New Guidelines for the Prevention of Peanut Allergy in the United States

photo of peanuts
New research suggests that peanut allergy can be prevented.

Food allergies can be life-threatening. Peanuts are one of the food allergens most commonly associated with anaphylaxis, a sudden and potentially deadly condition that requires immediate attention and treatment, according to the American College of Allergy, Asthma & Immunology. Peanut allergies typically begin early in life and continue through adulthood.

New research published in the Journal Allergy and Clinical Immunology suggests that peanut allergy can be prevented through introduction of peanut–containing foods beginning in infancy.

Results from the Learning Early about Peanut allergy (LEAP) trial first published in February 2015. The study compared infants in Israel who ate peanut-containing foods at about seven months of age with Jewish infants in the United Kingdom who avoided peanut-containing foods until after they were at least a year old. The results showed peanut allergy in the infants from United Kingdom to be 10 times higher than their Israeli counterparts.

Before starting the study, all infants were evaluated for peanut allergy and those with a higher reaction were not included. The study included 530 infants divided into two groups. One group ate peanut-containing foods and one group avoided peanuts. After study participants turned age five, they were tested again for a peanut allergy. The results showed that children who ate peanuts had fewer peanut allergies than those who avoided peanuts.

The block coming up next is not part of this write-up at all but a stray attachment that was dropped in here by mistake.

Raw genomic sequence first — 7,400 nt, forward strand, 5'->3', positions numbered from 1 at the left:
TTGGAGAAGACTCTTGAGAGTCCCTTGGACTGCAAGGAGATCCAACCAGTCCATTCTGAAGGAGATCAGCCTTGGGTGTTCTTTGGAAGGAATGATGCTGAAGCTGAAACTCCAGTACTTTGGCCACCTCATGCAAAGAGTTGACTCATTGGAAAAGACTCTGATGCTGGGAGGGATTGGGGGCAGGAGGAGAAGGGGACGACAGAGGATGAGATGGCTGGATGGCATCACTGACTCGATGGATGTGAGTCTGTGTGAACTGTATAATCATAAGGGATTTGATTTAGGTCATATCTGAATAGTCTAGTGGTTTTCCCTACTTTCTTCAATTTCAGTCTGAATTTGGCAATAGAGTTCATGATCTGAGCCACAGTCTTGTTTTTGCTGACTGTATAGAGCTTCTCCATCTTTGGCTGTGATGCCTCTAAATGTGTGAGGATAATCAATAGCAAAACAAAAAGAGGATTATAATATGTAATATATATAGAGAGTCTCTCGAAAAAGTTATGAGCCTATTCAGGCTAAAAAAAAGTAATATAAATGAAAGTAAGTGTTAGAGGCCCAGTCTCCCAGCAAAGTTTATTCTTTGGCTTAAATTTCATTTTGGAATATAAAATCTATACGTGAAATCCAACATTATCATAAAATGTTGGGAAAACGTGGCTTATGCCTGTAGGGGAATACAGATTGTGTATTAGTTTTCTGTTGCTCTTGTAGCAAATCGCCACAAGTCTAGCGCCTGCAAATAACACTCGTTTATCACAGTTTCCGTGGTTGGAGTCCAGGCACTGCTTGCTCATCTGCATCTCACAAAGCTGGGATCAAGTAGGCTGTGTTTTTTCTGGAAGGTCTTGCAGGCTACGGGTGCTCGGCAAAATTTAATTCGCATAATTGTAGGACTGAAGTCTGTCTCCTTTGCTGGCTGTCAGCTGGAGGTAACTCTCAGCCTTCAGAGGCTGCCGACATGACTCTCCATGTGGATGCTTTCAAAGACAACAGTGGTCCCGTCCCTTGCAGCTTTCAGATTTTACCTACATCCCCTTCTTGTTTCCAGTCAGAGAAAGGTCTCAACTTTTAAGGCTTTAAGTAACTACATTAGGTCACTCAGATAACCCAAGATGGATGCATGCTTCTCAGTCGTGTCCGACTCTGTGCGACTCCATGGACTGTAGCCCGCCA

This important finding led to the new guideline for introduction of peanut-containing foods for infants.   

Guideline 1

For infants with severe eczema, egg allergy or both, feed age-appropriate peanut-containing food between the ages of four to six months to reduce risk of peanut allergy. The infant should be eating other solid foods as well before trying a peanut-containing food.  It is recommended to test for a peanut allergy before doing the peanut trial.  Doing a blood test is the most common method but a peanut skin prick test can also be done.  Infants with moderate-to-high reactions should be referred to a specialist before any introduction of peanut-containing foods.

Guideline 2

Infants with mild-to-moderate eczema should try peanut-containing foods at six months of age. Again, the infant should try other solid foods first.

Guideline 3

Infants with no eczema or other food allergies can try peanut-containing foods at six months of age.

Peanut-containing food includes softened Bamba (peanut puff product), thinned smooth peanut butter and peanut flour.  To decrease choking risk, children under the age of four should not eat peanut butter directly from a spoon. In addition, children under the age of five should not eat whole nuts.

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